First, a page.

JIULONG BAGUAZHANG I: EMBRACING THE PEARL
Tibetan Snake Boxing
Tibetan Snake Boxing (Panxuanshe Qanji)
According to Li family oral tradition, this is one of the original arts that formed the foundation of the Daoqiquan system and was taught by the founder, Lama Zurwang in the late 1500’s.
Developed to deal with treacherous footing and the unpredictability of combat, Tibetan Snake Boxing is a ground fighting method designed as a means of both taking the enemy down and moving to and from the ground safely.
Coiling Serpent Boxers specialize in fighting while kneeling, sitting, rolling, or lying on the ground. In addition to the standard, upright footwork skills of most martial arts, manoeuvrability is developed by tumbling, leaping, and rolling. Attacks include strikes with all parts of the body, limb destructions, throws, projections, and vulnerable point strikes. Tibetan Snake Boxing is a vigorous and deadly martial art.
The Snake Boxer through tumbling, rolling and coiling controls the balance of his opponent by striking or locking vulnerable joints or striking pressure points with devastating effectiveness.
The art has three levels:
1. Standing tactics
2. Kneeling tactics
3. Reclining tactics
Anyone that completes the Kung Fu Basics course is welcome to join this class. Students who are presently taking Jiulong Baguazhang courses may, also, concurrently join this course.
The Path of the Snake is the Li family’s method of dealing with ground fighting. It is, decidedly, not a submission wrestling method, but rather teaches the student how to use the ground as an ally, alight safely, fight on the way down to the ground, fight on the ground, and fight back up to standing, as necessary.
Li family Snake Boxing is a fully functioning, stand-alone martial art with a significant corpus of standing work. In fact, mastery of three-dimensional movement through ALL terrain is the forté of the Snake Boxer. Instantaneous and unpredictable altitude changes where the Snake Boxer goes from leaping through the air to flowing across the earth in a smooth roll are the trademarks of this style.
Throw out your comparisons to Shaolin Snake Boxing, Fanged Snake Boxing, Gracie Jujutsu, and southern China’s Dog Boxing (Gǒuquán 狗拳) also known as Earth-Skill Boxing (Dìshùquán 地术拳). While there are, of course, a few tactics that overlap, you will find a better comparison in Indonesia’s Penjak Silat methods and Burmese arts such as Naban, and Bando.
Gibbon and Snake methods are melded seamlessly together to comprise the art of the Coiling Serpent. The Gibbon is also known as the White Ape, or sometimes the Monkey, and brings all manner of leaps and tumbling skills for tactical manoeuvring into the art along with powerful smashing arm blows and unpredictable spontaneity. The Snake concept represents the King Cobra and Python and infuses the art with lightning fast strikes, lashing kicks, snake body principles, soft neutralizations, coiling and controlling actions with the ankles and wrists, deceptive movements, and joint breaking tactics.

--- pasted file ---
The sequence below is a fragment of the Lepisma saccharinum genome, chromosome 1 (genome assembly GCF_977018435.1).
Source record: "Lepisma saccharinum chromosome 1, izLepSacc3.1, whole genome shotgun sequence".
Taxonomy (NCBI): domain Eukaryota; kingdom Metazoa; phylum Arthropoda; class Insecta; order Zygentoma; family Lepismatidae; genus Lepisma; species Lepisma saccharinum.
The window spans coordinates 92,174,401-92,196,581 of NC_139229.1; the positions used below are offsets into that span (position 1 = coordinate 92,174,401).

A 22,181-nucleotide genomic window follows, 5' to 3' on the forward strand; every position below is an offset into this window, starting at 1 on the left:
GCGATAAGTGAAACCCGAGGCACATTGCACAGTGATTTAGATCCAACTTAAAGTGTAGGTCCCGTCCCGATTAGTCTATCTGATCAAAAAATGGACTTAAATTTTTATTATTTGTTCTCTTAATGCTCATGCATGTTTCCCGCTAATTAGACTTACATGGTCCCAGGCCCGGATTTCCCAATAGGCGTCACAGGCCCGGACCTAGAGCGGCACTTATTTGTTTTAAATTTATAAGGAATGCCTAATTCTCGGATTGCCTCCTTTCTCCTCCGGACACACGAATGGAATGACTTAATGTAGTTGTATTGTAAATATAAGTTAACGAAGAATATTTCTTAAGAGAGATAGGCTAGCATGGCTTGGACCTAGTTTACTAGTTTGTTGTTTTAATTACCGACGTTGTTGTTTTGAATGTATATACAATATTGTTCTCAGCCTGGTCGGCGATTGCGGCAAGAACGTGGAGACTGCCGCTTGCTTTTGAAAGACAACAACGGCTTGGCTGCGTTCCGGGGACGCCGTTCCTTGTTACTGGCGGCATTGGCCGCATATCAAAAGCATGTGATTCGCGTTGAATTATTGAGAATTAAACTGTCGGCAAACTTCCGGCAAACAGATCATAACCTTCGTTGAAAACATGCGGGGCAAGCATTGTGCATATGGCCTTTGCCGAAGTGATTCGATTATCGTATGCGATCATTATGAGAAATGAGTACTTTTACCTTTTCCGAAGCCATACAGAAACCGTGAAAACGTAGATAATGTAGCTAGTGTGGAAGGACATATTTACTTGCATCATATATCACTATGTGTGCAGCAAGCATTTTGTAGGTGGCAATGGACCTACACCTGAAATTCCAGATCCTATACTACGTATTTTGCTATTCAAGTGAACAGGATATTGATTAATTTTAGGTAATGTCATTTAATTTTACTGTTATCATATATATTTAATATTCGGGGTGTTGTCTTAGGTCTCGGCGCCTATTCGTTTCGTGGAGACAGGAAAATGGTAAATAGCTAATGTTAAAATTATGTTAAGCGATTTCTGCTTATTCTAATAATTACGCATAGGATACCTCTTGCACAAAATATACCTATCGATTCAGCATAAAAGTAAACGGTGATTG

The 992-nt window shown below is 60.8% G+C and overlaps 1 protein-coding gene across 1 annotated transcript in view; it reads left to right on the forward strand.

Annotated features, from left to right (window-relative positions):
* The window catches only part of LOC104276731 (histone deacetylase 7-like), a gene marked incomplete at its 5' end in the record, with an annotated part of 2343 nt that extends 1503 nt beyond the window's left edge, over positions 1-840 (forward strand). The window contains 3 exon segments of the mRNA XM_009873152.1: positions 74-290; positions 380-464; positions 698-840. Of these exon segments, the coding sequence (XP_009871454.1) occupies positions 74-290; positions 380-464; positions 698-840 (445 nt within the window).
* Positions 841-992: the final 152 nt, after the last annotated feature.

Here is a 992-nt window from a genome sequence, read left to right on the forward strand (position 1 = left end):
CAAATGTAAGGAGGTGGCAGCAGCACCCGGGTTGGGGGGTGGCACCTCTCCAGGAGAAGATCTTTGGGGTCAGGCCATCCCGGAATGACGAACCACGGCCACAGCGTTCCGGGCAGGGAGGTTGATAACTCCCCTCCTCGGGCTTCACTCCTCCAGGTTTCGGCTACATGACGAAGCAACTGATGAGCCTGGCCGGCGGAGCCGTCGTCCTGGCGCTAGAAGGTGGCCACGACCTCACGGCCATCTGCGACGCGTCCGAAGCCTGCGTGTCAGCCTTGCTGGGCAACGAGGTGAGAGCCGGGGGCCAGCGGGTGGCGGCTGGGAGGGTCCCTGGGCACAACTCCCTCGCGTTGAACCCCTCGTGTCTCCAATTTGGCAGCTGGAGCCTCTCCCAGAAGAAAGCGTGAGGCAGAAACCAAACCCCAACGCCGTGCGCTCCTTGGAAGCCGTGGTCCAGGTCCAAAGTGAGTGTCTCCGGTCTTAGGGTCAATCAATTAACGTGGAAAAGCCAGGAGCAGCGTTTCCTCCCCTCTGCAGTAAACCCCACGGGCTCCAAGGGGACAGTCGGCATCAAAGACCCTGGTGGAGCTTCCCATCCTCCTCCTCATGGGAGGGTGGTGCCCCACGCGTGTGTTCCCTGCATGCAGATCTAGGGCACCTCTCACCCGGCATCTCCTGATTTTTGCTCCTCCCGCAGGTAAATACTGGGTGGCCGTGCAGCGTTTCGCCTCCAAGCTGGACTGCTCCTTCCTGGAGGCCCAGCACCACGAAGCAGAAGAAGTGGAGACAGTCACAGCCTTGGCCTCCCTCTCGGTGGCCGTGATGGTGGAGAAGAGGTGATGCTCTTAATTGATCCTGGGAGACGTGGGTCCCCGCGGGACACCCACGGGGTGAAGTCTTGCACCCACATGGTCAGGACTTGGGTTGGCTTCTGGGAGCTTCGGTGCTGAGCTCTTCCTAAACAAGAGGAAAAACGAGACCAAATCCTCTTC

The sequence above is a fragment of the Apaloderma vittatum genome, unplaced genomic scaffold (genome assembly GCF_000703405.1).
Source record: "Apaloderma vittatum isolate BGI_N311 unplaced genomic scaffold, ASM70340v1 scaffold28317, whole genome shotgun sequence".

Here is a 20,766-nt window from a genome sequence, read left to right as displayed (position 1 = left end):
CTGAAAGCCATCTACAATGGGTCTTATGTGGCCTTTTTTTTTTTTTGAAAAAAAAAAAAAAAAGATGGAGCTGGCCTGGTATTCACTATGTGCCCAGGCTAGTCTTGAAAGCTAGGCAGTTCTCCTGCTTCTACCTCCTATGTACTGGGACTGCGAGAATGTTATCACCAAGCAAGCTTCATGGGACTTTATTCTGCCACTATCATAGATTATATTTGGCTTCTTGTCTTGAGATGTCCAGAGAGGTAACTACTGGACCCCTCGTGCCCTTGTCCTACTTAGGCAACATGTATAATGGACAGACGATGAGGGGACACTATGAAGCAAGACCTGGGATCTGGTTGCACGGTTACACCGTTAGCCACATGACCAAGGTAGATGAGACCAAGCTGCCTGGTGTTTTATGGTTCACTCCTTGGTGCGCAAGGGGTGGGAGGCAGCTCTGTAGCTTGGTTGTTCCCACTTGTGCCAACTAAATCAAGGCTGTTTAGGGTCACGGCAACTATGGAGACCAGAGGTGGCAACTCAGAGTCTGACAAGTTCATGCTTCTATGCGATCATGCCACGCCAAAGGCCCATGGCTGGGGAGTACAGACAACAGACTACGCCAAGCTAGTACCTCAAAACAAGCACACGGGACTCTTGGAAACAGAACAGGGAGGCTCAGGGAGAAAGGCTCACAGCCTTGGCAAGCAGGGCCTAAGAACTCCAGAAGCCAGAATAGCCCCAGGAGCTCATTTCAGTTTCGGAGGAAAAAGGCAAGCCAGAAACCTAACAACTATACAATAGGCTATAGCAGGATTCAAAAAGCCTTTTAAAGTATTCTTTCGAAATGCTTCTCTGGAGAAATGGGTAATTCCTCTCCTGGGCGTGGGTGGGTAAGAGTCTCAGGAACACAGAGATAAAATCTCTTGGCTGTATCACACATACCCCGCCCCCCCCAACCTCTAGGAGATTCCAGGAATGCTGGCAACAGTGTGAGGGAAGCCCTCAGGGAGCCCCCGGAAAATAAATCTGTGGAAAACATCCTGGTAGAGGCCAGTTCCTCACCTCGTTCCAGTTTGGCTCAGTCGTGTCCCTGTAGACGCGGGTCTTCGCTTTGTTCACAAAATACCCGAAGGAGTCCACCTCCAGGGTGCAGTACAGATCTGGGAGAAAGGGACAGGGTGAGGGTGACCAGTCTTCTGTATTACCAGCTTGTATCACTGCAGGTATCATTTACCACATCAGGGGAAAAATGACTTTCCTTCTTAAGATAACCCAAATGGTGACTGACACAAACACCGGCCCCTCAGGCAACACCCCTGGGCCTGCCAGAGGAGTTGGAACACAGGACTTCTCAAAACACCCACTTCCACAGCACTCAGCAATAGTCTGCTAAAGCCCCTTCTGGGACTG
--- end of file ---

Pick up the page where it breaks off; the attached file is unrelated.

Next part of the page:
According to Li family legend the method was allegedly created in Tibet (Xizang) over four hundred years ago by a Tibetan Lama who later taught it to Lama Zurdwang Rinpoche. Master Zurdwang then passed it down to the Li clan a Chinese family of professional bodyguards (Baobiao). Snake boxing, as we know it today is now a part of the Li family Daoqiquan Gongfu system. It is highly energetic and requires a high degree of flexibility and tumbling skills to perfect.
As to the art really originating in Tibet this seems doubtful. Most likely the method was devised by Lama Zurdwang after he entered China or a member of the Li family. Dr. Painter suspects it was named Tibetan Snake Boxing because it was a good Chinese military tactic right out Sun Tzu's "The Art of War." One way to keep the enemy nervous and on edge is to never let him know your plans and to make him believe you possess a secret weapon or skill that he cannot stand against.
Tibetans Lamas were thought to be skilled in mystical powers. They were thought to have developed their Lung (Qi / internal energy) to such a high degree that they could run for miles without becoming winded (Lung Gompa), survive in sub-freezing temperatures dressed only in thin cotton garment (Gtumo) and many other mystical feats. If it were thought that one was in command of such knowledge and there was also a secret Tibetan martial method unknown to the Chinese martial arts societies spreading such misinformation could prove a tactical advantage.
Lama Zurdwang Rinpoche is said to have also created another method used by the Li clan, Blue Heron boxing. In all probability he developed these methods after he had studied in China for many years and had embraced the Daoist way of life. All of this is conjecture based on legend. What is a reality is that the two martial arts Tibetan Snake Boxing and Tibetan Blue Heron are real martial art systems, part of the Daoqiquan arts that were passed down to John Painter from Li, Long-dao. Parts of these two systems are presently taught to students and law enforcement officers around the world. Traditional Li family Chinese martial and Qigong arts are taught at The Gompa in Arlington Texas and though our branch schools.
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The DVD TIBETAN SNAKE BOXING VOL 1 was professionally produced in Los Angeles by John Adams it was filmed at the House of Champions using a few of their full contact fighters as attackers. You can order it from the IAM Company.
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